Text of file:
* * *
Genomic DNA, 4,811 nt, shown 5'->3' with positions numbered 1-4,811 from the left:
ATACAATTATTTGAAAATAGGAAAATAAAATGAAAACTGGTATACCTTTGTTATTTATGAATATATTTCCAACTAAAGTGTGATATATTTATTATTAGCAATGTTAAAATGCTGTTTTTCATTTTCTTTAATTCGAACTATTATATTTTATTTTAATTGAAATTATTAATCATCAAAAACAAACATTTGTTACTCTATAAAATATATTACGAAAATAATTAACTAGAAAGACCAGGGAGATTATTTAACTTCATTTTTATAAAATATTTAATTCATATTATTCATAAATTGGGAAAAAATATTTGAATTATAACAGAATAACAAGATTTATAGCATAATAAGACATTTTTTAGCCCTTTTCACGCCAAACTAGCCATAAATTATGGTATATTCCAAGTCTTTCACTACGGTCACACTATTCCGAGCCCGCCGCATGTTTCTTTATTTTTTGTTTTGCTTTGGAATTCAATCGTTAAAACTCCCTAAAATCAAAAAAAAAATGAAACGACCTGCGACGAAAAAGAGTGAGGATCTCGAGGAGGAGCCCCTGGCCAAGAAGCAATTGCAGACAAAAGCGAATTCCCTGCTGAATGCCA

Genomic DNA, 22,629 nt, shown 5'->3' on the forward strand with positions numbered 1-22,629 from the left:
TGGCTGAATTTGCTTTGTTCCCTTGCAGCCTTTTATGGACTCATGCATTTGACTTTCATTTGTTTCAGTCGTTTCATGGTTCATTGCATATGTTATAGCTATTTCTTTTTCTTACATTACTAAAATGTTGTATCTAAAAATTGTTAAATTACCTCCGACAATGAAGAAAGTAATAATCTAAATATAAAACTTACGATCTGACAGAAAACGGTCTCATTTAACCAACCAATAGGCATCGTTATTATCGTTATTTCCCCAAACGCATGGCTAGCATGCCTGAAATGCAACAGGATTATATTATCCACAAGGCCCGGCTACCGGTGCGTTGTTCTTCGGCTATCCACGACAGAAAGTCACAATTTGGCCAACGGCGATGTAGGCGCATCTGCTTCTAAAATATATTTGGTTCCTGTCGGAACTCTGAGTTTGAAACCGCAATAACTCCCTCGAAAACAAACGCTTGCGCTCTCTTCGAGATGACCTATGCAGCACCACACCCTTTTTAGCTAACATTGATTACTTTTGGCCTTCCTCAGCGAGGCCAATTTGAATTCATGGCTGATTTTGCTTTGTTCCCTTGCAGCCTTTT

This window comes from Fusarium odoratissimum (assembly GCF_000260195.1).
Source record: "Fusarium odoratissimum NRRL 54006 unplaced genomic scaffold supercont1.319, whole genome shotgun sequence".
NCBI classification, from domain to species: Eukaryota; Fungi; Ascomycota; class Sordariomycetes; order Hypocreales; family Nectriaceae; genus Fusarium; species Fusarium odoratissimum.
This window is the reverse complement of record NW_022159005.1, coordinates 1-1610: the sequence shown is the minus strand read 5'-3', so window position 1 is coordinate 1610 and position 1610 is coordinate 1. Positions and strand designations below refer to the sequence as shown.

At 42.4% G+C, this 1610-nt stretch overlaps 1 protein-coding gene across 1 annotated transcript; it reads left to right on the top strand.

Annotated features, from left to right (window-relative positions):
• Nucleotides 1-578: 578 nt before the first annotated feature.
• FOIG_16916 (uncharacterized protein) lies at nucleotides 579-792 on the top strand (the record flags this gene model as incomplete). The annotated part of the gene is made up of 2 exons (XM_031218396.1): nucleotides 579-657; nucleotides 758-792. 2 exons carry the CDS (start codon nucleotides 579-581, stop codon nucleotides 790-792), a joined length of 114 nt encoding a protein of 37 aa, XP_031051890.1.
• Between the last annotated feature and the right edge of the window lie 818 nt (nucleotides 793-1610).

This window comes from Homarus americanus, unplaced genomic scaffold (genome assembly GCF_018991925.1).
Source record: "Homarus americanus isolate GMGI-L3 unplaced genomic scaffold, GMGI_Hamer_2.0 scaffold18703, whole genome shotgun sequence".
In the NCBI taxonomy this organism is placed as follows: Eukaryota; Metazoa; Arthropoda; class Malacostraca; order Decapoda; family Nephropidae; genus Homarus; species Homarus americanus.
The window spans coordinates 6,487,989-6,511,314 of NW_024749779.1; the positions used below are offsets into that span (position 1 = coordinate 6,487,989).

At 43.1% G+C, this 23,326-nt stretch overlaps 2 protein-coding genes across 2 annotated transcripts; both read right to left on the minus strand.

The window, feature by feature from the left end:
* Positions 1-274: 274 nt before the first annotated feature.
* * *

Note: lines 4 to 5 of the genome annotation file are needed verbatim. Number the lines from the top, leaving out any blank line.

TGGCTGAATTTGCTTTGTTCCCTTGCAGCCTTTTATGGACTCATGCATTTGACTTTCATTTGTTTCAGTCGTTTCATGGTTCATTGCATATGTTATAGCTATTTCTTTTTCTTACATTACTAAAATGTTGTATCTAAAAATTGTTAAATTACCTCCGACAATGAAGAAAGTAATAATCTAAATATAAAACTTACGATCTGACAGAAAACGGTCTCATTTAACCAACCAATAGGCATCGTTATTATCGTTATTTCCCCAAACGCATGGCTAGCATGCCTGAAATGCAACAGGATTATATTATCCACAAGGCCCGGCTACCGGTGCGTTGTTCTTCGGCTATCCACGACAGAAAGTCACAATTTGGCCAACGGCGATGTAGGCGCATCTGCTTCTAAAATATATTTGGTTCCTGTCGGAACTCTGAGTTTGAAACCGCAATAACTCCCTCGAAAACAAACGCTTGCGCTCTCTTCGAGATGACCTATGCAGCACCACACCCTTTTTAGCTAACATTGATTACTTTTGGCCTTCCTCAGCGAGGCCAATTTGAATTCATGGCTGATTTTGCTTTGTTCCCTTGCAGCCTTTT

This window comes from Fusarium odoratissimum (assembly GCF_000260195.1).